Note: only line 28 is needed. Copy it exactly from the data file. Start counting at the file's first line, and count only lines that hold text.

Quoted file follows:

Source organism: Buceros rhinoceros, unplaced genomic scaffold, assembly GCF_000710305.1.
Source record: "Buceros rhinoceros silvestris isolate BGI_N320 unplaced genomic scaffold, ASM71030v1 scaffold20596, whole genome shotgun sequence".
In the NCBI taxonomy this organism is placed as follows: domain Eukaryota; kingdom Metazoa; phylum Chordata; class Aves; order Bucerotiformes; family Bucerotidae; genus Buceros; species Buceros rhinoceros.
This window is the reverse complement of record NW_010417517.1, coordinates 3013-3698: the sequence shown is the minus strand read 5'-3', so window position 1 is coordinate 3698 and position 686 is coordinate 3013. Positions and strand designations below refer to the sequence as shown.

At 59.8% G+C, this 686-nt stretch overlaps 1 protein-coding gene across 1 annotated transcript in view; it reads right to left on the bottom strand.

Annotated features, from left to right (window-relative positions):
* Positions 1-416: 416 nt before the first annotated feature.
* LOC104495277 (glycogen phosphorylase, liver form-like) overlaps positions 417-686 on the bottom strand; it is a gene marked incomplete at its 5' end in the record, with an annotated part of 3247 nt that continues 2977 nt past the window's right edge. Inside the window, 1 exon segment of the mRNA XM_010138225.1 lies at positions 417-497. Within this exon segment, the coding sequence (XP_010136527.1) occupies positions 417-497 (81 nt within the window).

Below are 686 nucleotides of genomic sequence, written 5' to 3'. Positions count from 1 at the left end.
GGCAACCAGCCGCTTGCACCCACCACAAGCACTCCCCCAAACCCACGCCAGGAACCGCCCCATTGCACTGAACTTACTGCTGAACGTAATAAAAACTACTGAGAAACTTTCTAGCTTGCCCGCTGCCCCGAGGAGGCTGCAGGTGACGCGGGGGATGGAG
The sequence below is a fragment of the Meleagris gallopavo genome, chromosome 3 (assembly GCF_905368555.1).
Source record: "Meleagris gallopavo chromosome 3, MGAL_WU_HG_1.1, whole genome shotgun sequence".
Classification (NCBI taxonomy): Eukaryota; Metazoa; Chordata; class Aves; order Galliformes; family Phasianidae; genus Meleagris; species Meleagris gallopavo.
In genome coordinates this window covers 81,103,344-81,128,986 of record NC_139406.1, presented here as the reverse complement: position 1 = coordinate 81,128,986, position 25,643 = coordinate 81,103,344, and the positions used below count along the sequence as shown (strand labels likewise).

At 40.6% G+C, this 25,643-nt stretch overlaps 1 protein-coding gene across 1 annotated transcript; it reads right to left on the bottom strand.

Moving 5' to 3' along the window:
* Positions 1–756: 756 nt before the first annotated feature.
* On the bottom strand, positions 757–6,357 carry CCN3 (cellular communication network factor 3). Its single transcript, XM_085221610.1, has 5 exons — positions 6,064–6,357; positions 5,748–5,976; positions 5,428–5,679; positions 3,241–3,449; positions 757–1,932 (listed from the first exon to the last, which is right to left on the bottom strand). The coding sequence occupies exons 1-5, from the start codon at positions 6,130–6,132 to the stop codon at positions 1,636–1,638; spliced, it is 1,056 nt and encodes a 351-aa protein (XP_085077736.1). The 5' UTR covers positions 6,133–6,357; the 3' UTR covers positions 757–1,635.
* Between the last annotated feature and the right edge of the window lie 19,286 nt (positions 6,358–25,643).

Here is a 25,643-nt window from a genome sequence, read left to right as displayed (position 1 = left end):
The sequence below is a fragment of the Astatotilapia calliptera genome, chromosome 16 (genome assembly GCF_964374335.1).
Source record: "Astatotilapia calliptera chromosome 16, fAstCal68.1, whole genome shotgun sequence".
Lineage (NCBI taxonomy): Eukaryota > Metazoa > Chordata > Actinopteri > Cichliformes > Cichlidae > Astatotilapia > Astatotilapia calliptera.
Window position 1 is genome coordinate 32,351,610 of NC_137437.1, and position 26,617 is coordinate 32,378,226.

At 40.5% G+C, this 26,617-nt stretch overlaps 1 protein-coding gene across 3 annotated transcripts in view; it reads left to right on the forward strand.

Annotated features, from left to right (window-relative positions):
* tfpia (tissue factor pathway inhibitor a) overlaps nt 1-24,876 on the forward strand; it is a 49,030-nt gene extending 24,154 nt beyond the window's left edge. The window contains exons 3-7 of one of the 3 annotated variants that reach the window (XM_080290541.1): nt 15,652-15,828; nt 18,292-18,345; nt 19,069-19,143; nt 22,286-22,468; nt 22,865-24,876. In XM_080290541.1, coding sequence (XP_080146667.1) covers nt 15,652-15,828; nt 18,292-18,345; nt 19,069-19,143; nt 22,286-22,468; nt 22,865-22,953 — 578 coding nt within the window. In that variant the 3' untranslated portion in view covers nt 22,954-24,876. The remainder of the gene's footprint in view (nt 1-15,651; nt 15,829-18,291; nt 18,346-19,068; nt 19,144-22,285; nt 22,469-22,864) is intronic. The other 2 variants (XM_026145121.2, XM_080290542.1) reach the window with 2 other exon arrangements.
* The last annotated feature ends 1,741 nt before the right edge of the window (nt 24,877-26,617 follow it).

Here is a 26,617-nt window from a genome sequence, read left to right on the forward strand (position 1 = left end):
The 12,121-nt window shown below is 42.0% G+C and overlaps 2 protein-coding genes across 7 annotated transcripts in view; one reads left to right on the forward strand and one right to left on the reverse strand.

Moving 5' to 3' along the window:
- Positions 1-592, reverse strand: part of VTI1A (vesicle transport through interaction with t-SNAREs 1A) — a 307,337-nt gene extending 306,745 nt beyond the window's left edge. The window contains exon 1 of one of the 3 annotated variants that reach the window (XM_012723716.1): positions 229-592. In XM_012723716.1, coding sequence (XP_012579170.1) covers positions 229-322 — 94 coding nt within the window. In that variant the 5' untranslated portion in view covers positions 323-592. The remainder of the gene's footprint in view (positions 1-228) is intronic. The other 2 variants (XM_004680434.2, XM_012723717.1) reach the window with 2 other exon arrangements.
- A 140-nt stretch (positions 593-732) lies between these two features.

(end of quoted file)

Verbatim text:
* The last annotated feature ends 1,741 nt before the right edge of the window (nt 24,877-26,617 follow it).